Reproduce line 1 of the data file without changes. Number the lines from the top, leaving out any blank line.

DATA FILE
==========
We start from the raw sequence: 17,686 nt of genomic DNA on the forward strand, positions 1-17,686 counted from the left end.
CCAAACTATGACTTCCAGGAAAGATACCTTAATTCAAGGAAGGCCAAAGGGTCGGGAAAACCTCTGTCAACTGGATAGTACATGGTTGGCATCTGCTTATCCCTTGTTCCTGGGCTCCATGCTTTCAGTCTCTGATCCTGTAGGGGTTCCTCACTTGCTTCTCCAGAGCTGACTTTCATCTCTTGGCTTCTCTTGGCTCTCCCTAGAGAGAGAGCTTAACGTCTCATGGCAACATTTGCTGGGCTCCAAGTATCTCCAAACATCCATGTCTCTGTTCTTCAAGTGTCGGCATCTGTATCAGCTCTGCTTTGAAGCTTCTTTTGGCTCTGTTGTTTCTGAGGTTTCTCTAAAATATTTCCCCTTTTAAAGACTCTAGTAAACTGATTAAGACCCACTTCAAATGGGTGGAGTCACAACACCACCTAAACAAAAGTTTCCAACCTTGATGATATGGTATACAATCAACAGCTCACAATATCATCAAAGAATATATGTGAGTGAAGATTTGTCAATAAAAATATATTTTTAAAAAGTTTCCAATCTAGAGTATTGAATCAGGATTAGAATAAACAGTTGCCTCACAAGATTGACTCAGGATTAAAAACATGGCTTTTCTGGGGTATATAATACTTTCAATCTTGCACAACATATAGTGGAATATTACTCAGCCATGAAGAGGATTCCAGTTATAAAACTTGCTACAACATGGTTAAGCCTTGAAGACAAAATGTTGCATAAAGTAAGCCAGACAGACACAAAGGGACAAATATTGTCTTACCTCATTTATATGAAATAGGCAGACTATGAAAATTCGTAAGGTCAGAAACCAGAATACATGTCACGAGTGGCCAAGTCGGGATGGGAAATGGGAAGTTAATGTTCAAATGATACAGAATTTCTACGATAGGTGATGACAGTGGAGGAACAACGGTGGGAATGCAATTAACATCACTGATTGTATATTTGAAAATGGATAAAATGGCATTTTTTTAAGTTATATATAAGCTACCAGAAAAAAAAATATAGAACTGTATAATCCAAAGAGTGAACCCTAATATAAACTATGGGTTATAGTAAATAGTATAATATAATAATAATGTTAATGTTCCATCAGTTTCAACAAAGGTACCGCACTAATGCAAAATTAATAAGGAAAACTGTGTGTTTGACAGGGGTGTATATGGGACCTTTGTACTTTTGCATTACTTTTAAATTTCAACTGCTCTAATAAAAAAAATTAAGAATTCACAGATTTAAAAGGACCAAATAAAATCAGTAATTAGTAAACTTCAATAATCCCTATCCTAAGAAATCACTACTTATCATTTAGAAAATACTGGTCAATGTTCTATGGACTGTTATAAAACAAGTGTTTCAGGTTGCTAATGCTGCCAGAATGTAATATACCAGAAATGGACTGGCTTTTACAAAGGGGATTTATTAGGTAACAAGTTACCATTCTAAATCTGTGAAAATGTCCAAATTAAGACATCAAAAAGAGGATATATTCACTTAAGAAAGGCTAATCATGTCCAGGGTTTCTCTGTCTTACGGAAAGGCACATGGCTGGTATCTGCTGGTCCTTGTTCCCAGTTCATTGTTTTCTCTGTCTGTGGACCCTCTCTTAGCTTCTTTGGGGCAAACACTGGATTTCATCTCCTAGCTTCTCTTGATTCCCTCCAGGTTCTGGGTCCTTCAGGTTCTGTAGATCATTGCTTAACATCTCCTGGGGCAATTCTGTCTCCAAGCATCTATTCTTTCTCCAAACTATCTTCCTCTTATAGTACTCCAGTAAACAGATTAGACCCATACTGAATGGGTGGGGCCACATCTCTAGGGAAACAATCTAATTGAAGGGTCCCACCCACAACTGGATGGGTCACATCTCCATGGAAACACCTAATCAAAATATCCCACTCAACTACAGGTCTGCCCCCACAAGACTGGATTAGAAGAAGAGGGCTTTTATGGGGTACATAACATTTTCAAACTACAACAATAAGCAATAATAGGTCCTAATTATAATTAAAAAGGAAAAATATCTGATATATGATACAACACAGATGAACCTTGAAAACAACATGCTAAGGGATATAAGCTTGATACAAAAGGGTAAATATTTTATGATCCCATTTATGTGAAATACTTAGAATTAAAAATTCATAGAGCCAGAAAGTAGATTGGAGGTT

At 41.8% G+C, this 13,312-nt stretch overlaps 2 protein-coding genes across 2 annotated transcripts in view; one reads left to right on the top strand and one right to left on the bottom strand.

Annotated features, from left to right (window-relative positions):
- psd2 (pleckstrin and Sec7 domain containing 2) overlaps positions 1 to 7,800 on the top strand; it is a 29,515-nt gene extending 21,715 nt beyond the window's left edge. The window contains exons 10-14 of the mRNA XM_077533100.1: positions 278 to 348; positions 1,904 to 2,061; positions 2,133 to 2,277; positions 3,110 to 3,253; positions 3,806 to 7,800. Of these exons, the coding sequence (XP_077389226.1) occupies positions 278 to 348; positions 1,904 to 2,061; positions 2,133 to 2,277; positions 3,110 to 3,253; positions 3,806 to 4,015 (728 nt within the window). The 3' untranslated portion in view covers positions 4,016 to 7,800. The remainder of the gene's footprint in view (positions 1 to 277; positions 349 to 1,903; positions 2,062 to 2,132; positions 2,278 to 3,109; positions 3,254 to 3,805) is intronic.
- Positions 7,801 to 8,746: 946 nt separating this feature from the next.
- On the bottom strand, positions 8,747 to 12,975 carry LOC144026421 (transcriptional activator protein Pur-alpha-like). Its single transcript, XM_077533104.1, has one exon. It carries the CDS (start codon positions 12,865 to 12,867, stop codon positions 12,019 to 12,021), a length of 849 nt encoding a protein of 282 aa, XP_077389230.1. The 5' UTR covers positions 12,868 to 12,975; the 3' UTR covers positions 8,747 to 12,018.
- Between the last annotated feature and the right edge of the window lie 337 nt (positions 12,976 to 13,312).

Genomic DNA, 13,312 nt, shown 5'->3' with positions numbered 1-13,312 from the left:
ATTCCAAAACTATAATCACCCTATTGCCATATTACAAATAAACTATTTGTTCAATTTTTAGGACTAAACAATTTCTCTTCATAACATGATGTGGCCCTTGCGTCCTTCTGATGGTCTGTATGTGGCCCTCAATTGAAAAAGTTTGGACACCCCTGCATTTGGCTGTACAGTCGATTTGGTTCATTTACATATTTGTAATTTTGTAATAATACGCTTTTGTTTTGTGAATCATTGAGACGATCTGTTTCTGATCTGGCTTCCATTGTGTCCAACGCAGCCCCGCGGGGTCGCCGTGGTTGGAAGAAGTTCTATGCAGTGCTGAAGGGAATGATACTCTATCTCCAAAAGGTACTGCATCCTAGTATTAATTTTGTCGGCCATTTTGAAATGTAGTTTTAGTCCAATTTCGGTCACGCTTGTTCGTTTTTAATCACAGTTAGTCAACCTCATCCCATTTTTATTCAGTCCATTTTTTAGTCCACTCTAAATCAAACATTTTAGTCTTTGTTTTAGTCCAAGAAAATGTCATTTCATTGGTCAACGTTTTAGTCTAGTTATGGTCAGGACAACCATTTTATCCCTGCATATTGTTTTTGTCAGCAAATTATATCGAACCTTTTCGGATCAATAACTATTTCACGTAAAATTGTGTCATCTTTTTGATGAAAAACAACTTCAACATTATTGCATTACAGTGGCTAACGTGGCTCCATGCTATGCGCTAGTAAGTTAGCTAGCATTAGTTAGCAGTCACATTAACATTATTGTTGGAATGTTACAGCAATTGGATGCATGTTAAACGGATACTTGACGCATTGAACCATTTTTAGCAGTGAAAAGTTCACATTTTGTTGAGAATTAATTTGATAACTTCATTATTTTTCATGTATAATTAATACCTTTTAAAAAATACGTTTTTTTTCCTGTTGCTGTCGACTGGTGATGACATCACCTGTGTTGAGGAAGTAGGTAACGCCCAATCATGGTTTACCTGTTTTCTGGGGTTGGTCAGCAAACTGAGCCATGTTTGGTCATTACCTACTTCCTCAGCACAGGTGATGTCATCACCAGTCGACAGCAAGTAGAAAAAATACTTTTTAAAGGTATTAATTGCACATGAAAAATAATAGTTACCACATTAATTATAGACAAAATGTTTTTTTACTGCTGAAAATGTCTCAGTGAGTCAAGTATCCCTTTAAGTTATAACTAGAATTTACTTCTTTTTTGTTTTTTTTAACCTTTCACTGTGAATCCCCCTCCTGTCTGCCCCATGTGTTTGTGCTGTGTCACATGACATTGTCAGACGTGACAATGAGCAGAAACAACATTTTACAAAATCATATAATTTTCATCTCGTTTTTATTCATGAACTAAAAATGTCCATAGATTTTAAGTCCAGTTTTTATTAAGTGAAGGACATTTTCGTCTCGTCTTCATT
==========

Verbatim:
We start from the raw sequence: 17,686 nt of genomic DNA on the forward strand, positions 1-17,686 counted from the left end.